Toronto – the modern versus the old

Toronto has never ceased to amaze me with its diversity not just in ethnic composition, but in the neighbourhoods that make up the 416 area.  In the past, I have blogged about all the amazing touristy things to do in Toronto. But as any resident in Toronto can tell you, the actual experience of living in the city can be likened to a tour –  a whirlwind tour of a spectrum of neighbourhoods in Toronto from the posh Financial District to the academic Discovery District situated in the heart of University of Toronto.  The above 4 images represent the modern Toronto. The majestic Fairmont Royal York directly facing our Union Station, also known as the Grand Central Station of Toronto, where buses and trains meet to pick up or drop off their passengers. Walking on Front Street, one can breathe in the refreshing air of Lake Ontario to the south while checking out the dozens of restaurants and shops that adorn the strip outside of St. Lawrence Market.  But this shopper friendly area is not to be confused for a giant congregation of restaurants and shops. The Front/Yonge area is also home to dozens of small businesses, medium corporations, theatres and oh yes, Hockey Hall of Fame.   Not too far north is Bay and Dundas (top left) which takes you to Toronto Eaton Centre and Dundas square. But of course if you keep moving on Dundas, Dundas West turns into Dundas East, which marks the entry to a not so welcoming area.  Another topic for another blog entry!

On a beautiful May afternoon, I had the opportunity to stroll through the streets of Toronto. These above images were taken in Kensington Market, which is just within walking distance of the Union Station and all that represents the money and financial power of Toronto. Kensington Market is a whole different world. I remember showing these photos to my parents who unanimously dismiss Kensington Market as a third-world city embedded within a modern city like Toronto. But Kensington is a special relic of Toronto’s past when it embraced immigrants from all over the place. Without Kensington Market, there would have been no Mel Lastman, a very effective former mayor of Toronto who is a proud product of this little strip in Toronto.  The place may look run down but it is rich in history. The cultural diversity of Kensington Market also reflects Toronto in so many ways. This is the only place where you can find Mexican Churros next to a gelato place, both being only a stone’s throw from the best cheese in the city.  In between the food vendors are gift shops (ie Blue Banana) displaying every quirky gift you can imagine. Kensington Market is just charming.  I don’t know if Toronto would be what it is without this gem of a district.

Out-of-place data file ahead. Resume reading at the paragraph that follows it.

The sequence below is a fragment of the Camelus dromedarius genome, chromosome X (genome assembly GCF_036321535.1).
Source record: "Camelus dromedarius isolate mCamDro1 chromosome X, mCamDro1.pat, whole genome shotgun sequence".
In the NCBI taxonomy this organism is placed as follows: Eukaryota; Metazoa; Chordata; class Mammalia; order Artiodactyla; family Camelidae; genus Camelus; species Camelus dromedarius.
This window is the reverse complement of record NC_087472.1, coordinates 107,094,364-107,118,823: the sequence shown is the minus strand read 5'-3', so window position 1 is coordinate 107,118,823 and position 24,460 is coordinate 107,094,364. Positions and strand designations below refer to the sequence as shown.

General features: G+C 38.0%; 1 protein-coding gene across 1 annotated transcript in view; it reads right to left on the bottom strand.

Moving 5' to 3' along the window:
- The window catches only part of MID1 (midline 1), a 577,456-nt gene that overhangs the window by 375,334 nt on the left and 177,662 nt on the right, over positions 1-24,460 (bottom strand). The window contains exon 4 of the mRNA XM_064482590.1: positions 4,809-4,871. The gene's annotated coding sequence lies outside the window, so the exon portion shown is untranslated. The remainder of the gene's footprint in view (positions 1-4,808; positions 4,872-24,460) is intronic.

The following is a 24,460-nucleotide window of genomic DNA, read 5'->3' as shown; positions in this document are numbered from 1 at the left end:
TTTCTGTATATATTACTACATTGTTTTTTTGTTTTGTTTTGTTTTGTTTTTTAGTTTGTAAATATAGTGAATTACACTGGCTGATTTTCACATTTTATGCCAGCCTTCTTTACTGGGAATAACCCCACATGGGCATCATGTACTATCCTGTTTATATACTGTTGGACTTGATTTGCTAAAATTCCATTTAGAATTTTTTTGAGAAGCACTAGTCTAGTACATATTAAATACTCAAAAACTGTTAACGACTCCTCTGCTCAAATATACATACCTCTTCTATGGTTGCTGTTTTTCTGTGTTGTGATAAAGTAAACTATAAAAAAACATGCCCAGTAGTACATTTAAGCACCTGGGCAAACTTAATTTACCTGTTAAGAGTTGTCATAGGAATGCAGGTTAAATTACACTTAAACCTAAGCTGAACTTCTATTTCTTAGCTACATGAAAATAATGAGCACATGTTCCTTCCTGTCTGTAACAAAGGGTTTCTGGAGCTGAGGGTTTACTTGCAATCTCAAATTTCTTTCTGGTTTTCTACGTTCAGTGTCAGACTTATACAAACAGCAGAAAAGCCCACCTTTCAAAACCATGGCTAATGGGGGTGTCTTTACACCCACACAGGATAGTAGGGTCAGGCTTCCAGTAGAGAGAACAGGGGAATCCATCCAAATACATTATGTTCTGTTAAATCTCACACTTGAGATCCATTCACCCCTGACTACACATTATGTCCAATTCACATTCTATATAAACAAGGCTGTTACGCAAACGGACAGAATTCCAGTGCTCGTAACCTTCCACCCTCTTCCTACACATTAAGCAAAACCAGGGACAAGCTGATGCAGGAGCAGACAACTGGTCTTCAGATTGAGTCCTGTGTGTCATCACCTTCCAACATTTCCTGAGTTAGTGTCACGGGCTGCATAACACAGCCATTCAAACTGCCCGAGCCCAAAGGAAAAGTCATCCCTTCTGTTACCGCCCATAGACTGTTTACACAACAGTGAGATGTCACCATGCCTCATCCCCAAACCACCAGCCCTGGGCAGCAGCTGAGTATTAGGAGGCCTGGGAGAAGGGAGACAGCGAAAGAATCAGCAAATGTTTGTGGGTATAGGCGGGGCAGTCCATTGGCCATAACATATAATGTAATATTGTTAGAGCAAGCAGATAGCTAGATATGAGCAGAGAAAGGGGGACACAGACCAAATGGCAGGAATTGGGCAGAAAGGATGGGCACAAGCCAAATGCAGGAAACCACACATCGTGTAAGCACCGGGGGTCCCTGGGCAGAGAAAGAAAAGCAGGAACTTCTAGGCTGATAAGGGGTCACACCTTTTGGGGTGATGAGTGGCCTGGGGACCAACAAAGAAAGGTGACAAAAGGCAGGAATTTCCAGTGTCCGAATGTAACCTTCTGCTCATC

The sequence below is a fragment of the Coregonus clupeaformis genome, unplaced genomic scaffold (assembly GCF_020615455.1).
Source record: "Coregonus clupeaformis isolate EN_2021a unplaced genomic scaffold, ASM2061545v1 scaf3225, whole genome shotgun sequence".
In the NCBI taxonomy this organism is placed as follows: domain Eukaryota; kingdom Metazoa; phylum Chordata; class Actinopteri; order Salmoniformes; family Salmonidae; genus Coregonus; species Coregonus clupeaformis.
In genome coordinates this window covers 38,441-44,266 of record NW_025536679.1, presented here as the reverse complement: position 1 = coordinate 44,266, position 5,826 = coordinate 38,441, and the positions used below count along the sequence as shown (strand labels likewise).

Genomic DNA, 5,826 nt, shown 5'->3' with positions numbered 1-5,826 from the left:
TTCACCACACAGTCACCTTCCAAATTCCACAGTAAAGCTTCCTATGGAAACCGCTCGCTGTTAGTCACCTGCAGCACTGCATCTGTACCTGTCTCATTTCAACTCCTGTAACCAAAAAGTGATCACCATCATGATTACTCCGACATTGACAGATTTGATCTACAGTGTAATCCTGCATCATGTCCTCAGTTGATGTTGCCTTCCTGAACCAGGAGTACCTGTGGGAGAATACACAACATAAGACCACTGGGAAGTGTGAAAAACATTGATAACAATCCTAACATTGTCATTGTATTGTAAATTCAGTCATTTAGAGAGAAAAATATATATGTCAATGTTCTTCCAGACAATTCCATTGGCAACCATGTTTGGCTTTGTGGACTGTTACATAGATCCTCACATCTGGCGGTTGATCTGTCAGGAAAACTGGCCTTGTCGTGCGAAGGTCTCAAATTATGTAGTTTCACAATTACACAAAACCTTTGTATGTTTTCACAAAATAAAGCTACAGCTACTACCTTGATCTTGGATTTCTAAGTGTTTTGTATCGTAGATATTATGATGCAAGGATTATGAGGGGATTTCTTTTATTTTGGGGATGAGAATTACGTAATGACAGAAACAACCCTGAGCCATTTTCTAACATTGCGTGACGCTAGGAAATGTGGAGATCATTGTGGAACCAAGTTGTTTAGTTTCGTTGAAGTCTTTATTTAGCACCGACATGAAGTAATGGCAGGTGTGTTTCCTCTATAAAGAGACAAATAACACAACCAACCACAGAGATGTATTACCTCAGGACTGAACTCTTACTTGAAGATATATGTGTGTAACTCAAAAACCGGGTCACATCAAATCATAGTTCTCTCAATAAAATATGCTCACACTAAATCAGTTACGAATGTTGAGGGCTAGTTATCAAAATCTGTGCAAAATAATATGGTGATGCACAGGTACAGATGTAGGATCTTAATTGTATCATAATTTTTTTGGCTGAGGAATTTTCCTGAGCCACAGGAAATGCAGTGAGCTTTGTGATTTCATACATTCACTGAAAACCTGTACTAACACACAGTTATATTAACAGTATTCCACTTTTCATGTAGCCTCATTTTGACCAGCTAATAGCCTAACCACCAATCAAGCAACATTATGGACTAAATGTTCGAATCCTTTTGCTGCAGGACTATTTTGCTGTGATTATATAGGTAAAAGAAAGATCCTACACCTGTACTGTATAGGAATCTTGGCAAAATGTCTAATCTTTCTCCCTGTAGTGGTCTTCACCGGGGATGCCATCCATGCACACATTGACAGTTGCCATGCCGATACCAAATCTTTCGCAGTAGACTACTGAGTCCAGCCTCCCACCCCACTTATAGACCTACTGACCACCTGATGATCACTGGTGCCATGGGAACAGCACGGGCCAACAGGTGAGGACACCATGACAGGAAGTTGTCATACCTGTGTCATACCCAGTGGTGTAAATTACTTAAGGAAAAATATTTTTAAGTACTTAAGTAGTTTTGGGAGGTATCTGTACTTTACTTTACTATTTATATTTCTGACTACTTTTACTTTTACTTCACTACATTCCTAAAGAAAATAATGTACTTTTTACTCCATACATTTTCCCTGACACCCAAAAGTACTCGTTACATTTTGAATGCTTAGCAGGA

Is every major city supposed to only display glistening office towers like Tokyo or Shanghai or Hong Kong?   A city looking forward to a future but without holding on to its past?  While most people including many a condo developer have written off Kensington Market for its aloofness amidst all the condo construction in Toronto, I think it is an important piece of our heritage to embrace.  This is where the story of Toronto began.   To my mind, Toronto is perfect the way it is.  Toronto is really a mix of the old and the new.

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